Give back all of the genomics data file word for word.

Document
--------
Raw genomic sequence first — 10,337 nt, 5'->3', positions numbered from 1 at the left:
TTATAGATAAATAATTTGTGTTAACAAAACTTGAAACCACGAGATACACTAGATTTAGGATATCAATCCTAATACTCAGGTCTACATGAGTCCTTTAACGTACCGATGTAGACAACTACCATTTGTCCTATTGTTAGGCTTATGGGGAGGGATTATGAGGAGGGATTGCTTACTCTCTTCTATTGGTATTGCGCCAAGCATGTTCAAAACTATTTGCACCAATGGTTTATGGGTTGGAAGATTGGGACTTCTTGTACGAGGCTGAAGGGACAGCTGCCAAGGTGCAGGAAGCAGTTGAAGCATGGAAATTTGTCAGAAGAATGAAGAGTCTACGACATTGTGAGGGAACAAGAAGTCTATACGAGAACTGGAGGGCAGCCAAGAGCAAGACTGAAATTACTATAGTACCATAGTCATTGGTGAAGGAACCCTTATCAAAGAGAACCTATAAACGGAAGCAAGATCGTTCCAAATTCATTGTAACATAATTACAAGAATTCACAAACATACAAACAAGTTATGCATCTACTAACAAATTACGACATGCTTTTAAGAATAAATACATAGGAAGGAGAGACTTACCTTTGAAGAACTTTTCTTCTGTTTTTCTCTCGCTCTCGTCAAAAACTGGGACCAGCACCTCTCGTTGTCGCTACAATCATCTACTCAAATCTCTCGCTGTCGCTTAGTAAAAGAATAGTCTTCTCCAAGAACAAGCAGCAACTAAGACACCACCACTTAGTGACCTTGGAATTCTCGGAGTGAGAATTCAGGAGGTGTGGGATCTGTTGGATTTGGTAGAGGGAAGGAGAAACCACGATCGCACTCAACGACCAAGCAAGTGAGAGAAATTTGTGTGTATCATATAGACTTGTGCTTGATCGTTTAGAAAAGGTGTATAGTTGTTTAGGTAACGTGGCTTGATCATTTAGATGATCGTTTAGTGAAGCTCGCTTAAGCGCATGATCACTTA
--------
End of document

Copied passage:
Raw genomic sequence first — 10,337 nt, 5'->3', positions numbered from 1 at the left:
TTATAGATAAATAATTTGTGTTAACAAAACTTGAAACCACGAGATACACTAGATTTAGGATATCAATCCTAATACTCAGGTCTACATGAGTCCTTTAACGTACCGATGTAGACAACTACCATTTGTCCTATTGTTAGGCTTATGGGGAGGGATTATGAGGAGGGATTGCTTACTCTCTTCTATTGGTATTGCGCCAAGCATGTTCAAAACTATTTGCACCAATGGTTTATGGGTTGGAAGATTGGGACTTCTTGTACGAGGCTGAAGGGACAGCTGCCAAGGTGCAGGAAGCAGTTGAAGCATGGAAATTTGTCAGAAGAATGAAGAGTCTACGACATTGTGAGGGAACAAGAAGTCTATACGAGAACTGGAGGGCAGCCAAGAGCAAGACTGAAATTACTATAGTACCATAGTCATTGGTGAAGGAACCCTTATCAAAGAGAACCTATAAACGGAAGCAAGATCGTTCCAAATTCATTGTAACATAATTACAAGAATTCACAAACATACAAACAAGTTATGCATCTACTAACAAATTACGACATGCTTTTAAGAATAAATACATAGGAAGGAGAGACTTACCTTTGAAGAACTTTTCTTCTGTTTTTCTCTCGCTCTCGTCAAAAACTGGGACCAGCACCTCTCGTTGTCGCTACAATCATCTACTCAAATCTCTCGCTGTCGCTTAGTAAAAGAATAGTCTTCTCCAAGAACAAGCAGCAACTAAGACACCACCACTTAGTGACCTTGGAATTCTCGGAGTGAGAATTCAGGAGGTGTGGGATCTGTTGGATTTGGTAGAGGGAAGGAGAAACCACGATCGCACTCAACGACCAAGCAAGTGAGAGAAATTTGTGTGTATCATATAGACTTGTGCTTGATCGTTTAGAAAAGGTGTATAGTTGTTTAGGTAACGTGGCTTGATCATTTAGATGATCGTTTAGTGAAGCTCGCTTAAGCGCATGATCACTTA